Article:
Being heavyweight champion of the world was a big deal when professional boxing was a mainstream sport – a very big deal. And in the early 1950s, an Italian-American called Rocky Marciano was the guy.
Born Rocco Marchegiano on Sept. 1, 1923, he was one of six children in a working-class Italian immigrant family – his father came from Abruzzo and his mother from Campania. Money was tight, which was something he never forgot. Avoiding poverty became an obsession.
Rocky came to boxing relatively late. He’d wanted to be a professional baseball player but didn’t make the grade. So in June 1948, he showed up in New York to audition for famous boxing trainer Charley Goldman.
Rocky wasn’t what you’d call a classy natural. He was all about brute force, relentless aggression, destructive punching power and a non-fastidious attitude toward the rules. The English sports journalist Peter Wilson described his approach as “legalized cobblestone brawling.” And noting his swarming style, someone else said that “fighting Marciano was like scuffling with an angry janitor inside a broom closet.”
Goldman’s early impression was that of a diamond in the rough. Rocky swung wildly, had no footwork, no balance and no defence. But he had power and the right attitude. With a lot of work, he could be taught enough basics to make him potentially formidable.
Even back then, Rocky was on the small side for a heavyweight champion. Shy of six feet in height and weighing 185 to 190 pounds, his arms were several inches shorter than those of illustrious predecessors like Joe Louis and Jack Dempsey. Meeting him in the flesh, President Dwight Eisenhower remarked that he was smaller than anticipated.
Three years later, his last fight was in New York’s Yankee Stadium on Sept. 21, 1955. More than 61,000 paying customers went through the turnstiles and another 100,000 or so showed up at theatres to watch on the new-fangled medium of closed-circuit television. They got their money’s worth.
Rocky’s opponent, Archie Moore, was a veteran of indeterminate age, a flamboyant showman and a shameless self-promoter. He could also fight, being highly skilled, a master of evasion and possessed of decent power. He would, he said, not only beat Rocky but knock him out.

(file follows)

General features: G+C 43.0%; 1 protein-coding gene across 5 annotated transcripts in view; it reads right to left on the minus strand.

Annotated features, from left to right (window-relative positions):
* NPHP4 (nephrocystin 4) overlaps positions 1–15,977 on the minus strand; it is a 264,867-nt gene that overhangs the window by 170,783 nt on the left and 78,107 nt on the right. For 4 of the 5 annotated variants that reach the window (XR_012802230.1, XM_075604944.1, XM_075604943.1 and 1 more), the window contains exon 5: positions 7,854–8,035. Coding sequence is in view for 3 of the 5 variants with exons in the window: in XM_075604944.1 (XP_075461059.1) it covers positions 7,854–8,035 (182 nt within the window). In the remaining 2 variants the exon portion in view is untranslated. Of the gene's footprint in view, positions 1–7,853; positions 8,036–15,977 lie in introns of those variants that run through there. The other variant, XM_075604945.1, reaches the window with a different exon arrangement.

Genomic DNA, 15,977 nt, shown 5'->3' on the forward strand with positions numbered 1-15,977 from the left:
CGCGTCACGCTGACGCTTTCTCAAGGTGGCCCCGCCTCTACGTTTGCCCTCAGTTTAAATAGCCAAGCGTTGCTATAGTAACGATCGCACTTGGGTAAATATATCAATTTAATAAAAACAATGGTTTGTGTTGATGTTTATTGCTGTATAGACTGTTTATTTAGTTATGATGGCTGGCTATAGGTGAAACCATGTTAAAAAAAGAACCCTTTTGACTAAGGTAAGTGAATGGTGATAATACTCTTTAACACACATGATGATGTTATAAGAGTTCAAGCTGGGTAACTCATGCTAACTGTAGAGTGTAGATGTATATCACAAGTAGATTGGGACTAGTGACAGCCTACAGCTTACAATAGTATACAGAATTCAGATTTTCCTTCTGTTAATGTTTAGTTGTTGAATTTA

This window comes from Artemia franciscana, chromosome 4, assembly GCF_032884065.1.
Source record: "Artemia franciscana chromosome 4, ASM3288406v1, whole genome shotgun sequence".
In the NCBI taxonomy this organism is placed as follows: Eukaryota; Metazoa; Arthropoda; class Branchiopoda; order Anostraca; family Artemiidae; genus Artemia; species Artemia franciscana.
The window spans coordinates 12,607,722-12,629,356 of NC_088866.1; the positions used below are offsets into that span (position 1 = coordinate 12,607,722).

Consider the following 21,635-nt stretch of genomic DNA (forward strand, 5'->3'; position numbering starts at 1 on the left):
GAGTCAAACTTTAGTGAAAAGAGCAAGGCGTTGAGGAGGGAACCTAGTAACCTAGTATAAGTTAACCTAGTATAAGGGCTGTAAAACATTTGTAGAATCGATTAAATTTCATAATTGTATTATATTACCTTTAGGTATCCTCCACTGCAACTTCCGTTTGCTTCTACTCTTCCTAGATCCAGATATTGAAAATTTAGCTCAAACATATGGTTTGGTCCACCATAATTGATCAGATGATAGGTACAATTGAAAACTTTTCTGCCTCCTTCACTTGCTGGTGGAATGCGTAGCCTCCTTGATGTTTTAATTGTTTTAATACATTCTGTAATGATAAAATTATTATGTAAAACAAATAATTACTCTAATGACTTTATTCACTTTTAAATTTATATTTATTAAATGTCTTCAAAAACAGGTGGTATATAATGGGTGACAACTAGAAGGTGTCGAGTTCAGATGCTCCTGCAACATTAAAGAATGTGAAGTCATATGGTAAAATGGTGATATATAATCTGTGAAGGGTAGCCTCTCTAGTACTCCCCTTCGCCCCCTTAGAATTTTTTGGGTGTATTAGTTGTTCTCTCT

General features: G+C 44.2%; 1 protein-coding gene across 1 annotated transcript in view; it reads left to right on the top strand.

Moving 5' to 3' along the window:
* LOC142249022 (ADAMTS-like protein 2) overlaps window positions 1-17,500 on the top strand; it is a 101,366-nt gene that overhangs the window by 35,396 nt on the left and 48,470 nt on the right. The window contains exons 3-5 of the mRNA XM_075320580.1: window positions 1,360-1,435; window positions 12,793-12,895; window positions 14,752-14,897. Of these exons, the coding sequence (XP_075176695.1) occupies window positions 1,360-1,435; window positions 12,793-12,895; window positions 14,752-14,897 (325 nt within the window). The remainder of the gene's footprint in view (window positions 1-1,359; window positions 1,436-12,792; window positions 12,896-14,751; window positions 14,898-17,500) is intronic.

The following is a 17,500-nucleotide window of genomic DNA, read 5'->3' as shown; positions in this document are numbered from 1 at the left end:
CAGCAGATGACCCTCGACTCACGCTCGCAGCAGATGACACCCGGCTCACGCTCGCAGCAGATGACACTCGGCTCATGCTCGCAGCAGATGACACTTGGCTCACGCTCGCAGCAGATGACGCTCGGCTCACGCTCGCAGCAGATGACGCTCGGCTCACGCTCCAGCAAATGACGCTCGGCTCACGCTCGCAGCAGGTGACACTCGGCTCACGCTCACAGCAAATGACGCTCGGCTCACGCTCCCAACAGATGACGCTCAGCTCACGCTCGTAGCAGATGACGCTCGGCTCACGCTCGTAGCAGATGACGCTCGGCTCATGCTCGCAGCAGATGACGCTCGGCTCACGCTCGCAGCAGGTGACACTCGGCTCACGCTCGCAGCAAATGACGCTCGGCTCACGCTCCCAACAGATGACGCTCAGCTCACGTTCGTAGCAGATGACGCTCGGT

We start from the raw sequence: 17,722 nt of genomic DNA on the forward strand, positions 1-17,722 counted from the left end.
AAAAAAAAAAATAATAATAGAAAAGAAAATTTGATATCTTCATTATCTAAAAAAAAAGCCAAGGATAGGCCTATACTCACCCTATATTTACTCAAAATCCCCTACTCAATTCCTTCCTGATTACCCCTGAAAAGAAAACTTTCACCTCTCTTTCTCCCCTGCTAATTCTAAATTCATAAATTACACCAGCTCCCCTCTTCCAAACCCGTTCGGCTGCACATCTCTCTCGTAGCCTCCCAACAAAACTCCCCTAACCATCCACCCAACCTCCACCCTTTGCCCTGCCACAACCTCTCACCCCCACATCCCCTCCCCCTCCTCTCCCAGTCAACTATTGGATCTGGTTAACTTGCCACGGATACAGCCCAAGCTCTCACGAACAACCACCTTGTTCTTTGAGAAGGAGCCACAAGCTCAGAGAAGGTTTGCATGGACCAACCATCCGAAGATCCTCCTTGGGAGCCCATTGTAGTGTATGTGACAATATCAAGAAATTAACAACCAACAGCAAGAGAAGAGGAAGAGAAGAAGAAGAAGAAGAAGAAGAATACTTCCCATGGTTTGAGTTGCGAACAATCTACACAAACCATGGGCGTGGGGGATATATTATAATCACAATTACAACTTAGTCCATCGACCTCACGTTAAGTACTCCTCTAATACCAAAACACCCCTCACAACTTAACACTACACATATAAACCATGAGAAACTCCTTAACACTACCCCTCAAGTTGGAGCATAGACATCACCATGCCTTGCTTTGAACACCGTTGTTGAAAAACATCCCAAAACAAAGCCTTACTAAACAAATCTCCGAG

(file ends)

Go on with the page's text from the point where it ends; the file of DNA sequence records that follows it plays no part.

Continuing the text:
And for a brief moment in the second round, this self-belief seemed plausible. Courtesy of a right-hand delivered with “classic brevity and conciseness,” Moore dumped Rocky on the floor for only the second time in his career. But Rocky promptly got up at the count of two, weathered the ensuing storm and eventually ended proceedings in the ninth. Along the way, it was what my local paper dubbed “a whale of a fight.”
Moore had this to say about his Marciano experience: “Rocky didn’t know enough boxing to know what a feint was. He never tried to outguess you. He just kept trying to knock your brains about. If he missed you with one punch, he just threw another.”
Finally, Rocky called time on his career, bowing out undefeated with a 49-0 record.
Maybe the relentless grind of the training camp and the punishing nature of his fights ultimately wore him down. Perhaps, pushing 33, he could sense the potential for slippage within himself. Or, as some suggested at the time, it might have been a quarrel over money with his manager.
Whatever the reason, he quit at the top. And he never tarnished his perfect record by trying a comeback.
He was, however, seriously tempted once. When the Swede Ingemar Johansson shocked the world by winning the title in 1959, Rocky considered a comeback, even going so far as secretly spending a month in training camp. But he dropped the idea.
In his heyday, Rocky was portrayed as a role model for the 1950s American male: achieving immigrant son, patriotic Second World War soldier, devoted family man, stoic in times of difficulty.
As is often the case, the reality was more complicated.
He actually spent 22 months in a U.S. Army prison for his wartime role in a robbery/assault and his commanding officer deemed him to be of “no value to the Army.” In private life, his social circle included notorious Mafia figures like Frankie Carbo and Vito Genovese.
Still, there’s no denying that he won the title fair and square, defended it against all comers and went out undefeated.
Not a bad epitaph for a champion.
Troy Media columnist Pat Murphy casts a history buff’s eye at the goings-on in our world. Never cynical – well, perhaps a little bit. For interview requests, click here.
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